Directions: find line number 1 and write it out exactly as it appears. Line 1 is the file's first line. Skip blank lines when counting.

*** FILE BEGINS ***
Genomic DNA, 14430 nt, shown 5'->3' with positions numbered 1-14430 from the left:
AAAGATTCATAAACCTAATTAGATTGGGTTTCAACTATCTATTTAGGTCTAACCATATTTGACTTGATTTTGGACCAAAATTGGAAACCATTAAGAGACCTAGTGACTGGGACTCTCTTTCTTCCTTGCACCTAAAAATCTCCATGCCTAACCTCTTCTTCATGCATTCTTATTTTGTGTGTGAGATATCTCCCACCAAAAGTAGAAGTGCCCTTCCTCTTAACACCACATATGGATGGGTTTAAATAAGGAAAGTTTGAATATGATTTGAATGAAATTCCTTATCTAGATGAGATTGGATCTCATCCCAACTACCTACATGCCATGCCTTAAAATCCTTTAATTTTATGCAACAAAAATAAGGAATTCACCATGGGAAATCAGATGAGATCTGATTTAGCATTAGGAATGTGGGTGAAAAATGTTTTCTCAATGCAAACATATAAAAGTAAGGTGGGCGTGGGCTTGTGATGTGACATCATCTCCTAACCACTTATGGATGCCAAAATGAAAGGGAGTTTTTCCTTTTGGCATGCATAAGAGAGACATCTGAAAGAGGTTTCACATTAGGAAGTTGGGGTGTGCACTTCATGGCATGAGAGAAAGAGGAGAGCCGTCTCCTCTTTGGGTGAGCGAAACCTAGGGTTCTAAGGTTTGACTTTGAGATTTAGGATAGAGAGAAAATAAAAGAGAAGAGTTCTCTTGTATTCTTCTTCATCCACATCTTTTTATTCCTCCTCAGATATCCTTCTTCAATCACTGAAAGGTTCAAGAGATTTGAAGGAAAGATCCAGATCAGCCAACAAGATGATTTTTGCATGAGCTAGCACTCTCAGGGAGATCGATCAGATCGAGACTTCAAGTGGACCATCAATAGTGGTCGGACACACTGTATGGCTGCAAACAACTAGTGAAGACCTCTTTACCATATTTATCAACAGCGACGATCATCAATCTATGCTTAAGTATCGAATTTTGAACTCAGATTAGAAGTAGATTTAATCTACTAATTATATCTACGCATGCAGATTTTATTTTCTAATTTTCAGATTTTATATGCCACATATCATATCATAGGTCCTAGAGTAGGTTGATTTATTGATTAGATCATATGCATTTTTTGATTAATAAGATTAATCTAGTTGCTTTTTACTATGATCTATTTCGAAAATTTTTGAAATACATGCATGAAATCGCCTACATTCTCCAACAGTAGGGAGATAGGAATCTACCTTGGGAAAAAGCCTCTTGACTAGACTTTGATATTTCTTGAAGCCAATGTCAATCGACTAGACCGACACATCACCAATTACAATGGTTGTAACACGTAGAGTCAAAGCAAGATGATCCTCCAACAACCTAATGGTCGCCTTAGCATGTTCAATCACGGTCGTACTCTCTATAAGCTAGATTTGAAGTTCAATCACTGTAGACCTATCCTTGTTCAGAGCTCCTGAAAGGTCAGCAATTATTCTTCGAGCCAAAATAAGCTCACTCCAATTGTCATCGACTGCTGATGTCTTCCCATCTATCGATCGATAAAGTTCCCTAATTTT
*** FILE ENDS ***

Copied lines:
Genomic DNA, 14430 nt, shown 5'->3' with positions numbered 1-14430 from the left: